For those missing a quiet pint or for a wee dram of exquisite whiskey, The Lock Inn in L’Eixample is a great place to call your new local.
- Best Restaurant: Paco Meralgo – Known to be one of the best tapas bars in Barcelona, it’s casually elegant and always busy. Their mix of delicious, high-quality food is accompanied by a large wine, cava, and champagne selection. Try their brie and asparagus dish, it’s phenomenal.
- Best Cocktail Bar: Slow Barcelona – A suave club which creates some pretty innovative concoctions
- Best Entertainment Venue: L’Auditori – A cutting edge, classical music venue
Gracia – Another area of Barcelona with an alternative vibe, it feels like a village-within-a-city. Here, you’ll find a very Catalan quarter oozing with charisma and an energetic vibe – with not too many tourists, except those who lost their way trying to find Parc Guell. A quieter part of Barcelona, with an older, free-spirited and more genteel crowd.
- Best Restaurant: La Pubilla – A bright and cozy restaurant that’s well-known throughout Barcelona for serving up the best menu del dia, or fixed price lunch menu. Beautifully creative presentation, top-notch quality and generous portions make this place a must for a chic Barcelona lunch. Reservations a must!
- Best Cocktail Bar: Belle Epoque – Stylish and comfortable, luxurious and relaxing.
- Best Entertainment Venues: For a low-key jazzy vibe try Woody’s.
Poble Sec – Shh, keep it quiet, but these days the once unloved district of Poble Sec a.k.a. Dry Town is now considered to be a pretty hip barrio. Quirky, creative, relaxed and culturally diverse, this area has recently undergone something of a renewal and is quite enchanting.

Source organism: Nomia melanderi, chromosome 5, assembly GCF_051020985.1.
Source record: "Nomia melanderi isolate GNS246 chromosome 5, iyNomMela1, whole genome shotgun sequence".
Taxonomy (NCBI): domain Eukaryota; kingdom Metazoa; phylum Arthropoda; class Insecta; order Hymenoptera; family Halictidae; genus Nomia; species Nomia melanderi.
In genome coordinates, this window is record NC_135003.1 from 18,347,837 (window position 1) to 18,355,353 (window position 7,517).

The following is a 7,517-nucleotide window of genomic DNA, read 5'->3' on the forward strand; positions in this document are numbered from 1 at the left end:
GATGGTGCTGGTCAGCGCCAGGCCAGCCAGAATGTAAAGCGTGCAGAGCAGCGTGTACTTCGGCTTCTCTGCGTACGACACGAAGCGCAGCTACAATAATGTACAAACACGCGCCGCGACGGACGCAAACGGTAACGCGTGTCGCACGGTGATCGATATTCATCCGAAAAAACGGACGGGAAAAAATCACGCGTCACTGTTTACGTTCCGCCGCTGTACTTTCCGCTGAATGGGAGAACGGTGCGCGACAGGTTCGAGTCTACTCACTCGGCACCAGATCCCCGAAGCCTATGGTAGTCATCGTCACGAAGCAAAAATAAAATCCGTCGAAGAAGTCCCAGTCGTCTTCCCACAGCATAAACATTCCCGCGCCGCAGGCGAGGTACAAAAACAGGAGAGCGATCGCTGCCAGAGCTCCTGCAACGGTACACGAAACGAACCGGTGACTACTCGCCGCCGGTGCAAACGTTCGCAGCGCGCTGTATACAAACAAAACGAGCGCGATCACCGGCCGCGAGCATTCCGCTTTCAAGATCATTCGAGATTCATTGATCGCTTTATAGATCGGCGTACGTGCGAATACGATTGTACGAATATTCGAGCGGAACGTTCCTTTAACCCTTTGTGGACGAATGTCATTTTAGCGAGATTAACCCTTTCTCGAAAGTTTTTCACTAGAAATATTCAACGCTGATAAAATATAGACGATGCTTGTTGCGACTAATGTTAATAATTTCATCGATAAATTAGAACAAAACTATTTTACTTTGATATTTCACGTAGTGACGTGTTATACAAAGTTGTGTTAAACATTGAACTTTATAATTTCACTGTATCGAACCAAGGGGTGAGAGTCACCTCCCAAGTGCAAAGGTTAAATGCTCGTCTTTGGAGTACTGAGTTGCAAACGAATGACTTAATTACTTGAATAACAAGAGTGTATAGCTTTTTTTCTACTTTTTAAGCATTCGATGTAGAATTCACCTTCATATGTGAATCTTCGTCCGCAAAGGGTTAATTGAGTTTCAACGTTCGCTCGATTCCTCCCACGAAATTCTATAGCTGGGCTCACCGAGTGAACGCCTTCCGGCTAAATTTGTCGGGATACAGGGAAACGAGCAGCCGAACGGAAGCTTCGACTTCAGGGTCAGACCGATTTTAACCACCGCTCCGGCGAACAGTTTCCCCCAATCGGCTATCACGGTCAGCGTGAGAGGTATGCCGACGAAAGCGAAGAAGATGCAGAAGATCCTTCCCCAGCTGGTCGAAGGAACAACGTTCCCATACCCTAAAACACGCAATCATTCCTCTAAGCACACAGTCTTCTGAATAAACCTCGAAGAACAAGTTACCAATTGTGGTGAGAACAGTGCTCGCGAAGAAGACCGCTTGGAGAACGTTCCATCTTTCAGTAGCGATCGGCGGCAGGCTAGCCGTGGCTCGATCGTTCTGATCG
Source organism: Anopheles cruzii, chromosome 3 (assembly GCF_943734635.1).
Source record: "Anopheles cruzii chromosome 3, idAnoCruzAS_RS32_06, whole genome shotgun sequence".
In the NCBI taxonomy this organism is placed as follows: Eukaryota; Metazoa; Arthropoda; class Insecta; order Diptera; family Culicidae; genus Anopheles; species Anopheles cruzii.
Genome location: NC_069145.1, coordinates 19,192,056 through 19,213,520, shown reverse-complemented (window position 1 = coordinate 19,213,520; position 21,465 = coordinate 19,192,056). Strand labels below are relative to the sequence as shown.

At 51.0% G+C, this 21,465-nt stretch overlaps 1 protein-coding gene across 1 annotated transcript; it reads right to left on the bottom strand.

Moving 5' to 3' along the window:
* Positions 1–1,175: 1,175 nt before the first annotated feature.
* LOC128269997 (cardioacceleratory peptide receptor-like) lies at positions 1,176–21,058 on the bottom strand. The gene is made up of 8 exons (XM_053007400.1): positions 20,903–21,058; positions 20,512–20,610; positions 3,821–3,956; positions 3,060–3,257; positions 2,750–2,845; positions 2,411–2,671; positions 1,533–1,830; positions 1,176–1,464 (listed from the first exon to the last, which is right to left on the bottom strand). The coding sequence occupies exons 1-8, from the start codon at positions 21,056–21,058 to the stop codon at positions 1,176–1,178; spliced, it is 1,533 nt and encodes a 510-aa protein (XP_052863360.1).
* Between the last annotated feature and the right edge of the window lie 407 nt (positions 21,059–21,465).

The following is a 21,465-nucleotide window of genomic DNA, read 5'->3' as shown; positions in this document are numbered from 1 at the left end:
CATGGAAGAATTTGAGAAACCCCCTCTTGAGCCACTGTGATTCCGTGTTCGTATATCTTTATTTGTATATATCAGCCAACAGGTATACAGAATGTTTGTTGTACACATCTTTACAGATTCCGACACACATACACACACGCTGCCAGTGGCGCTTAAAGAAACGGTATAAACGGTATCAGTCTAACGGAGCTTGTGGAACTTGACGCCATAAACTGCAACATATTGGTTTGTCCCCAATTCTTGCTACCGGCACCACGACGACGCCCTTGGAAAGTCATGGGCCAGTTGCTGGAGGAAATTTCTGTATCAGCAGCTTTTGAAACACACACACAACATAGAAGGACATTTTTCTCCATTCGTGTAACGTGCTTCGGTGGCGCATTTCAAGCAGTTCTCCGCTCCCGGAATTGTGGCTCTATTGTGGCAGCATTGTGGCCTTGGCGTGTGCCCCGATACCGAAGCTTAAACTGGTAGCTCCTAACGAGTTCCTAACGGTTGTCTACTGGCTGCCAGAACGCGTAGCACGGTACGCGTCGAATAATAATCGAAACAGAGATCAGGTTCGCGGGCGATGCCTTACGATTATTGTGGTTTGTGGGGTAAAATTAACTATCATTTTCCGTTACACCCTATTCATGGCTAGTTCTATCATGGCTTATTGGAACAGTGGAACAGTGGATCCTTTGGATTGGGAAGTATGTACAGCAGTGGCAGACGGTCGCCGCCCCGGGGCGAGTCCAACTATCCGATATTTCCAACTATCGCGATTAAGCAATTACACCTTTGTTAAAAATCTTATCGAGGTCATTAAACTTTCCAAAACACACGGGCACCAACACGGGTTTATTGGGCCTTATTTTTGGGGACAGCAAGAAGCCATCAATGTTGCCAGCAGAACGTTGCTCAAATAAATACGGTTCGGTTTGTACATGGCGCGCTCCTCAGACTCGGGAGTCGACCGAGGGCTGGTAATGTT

- Best Restaurant: Xemei – If you’re in the mood for a quick break from Spanish cuisine, this restaurant is the stand-out option. The simple yet exquisitely cooked Venetian haute cuisine means it’s normally full so it’s worth making a reservation.
- Best Cocktail Bar: Maumau Underground
- Best Entertainment Venue: El Molino – Barcelona’s most famous theatre in the area is located on the equally famous Parallel Avenue. Expect risqué yet largely tasteful cabaret and burlesque shows.
Reason #2 – Barcelona Has A Wonderful Culture
Barcelona is a lively, unusual, artistic city with a heart that hasn’t changed for over 500 years. Catalans are extremely proud of their identity, rich culture and beautiful language, and this unique heritage blazed the trail for Spain’s 19th Century industrial revolution and artistic boom.
However, after Franco’s armies defeated the Republicans in 1939, the dictator banned the Catalan language, changed street names from Catalan to Castillian (Spanish), and censored their culture.
It was only after Franco’s death in 1975 that the Catalans restored their traditions, speech, and literature – thanks to the European Romantic movement – and reminded the world about its distinct culture.
The Catalan flair for beauty and their love for art and music is evident all over Barcelona. The city offers a feast of sculptures, galleries, concert halls, impressive architecture, art cafés, and fashion. It is the city of the young Picasso, of Miro and Tapies, of Modernista buildings by Gaudí, as well as the cutting edge structures by Gehry and Nouvel.
The atmosphere which coats Barcelona can only be described as open. Everyone is accessible, friendly, and always willing to chat. When moving from the UK to Spain, one of the biggest details to consider about what you’d like to experience from your new home should be the ambiance of the village, town or city you’re moving to, and Barcelona offers open views, open people, and an open mindset which inspires and entertains.
The Catalans generally have a reputation for being hard-working, ambitious and conservative, and their folklore has been strongly influenced by Roman Catholicism.
Their love of superior fashion and the traditional importance they give textiles is reflected in Barcelona’s drive to become a major fashion centre.
There have been many attempts to launch the city as a fashion capital, and The Brandery, an urban fashion show, is held in the city twice a year. The dress style in Barcelona is classed as formal for both men and women. Shorts are still vaguely catching on for ladies, but most of the time you will get a weird look when wearing shorts. Stick with skirts and dresses for the summer.
Very few European cities can compete with the cultural experiences on offer in Barcelona. The city celebrates its remarkable artistic legacy at every turn and British expats living there can while away hours exploring its numerous delights.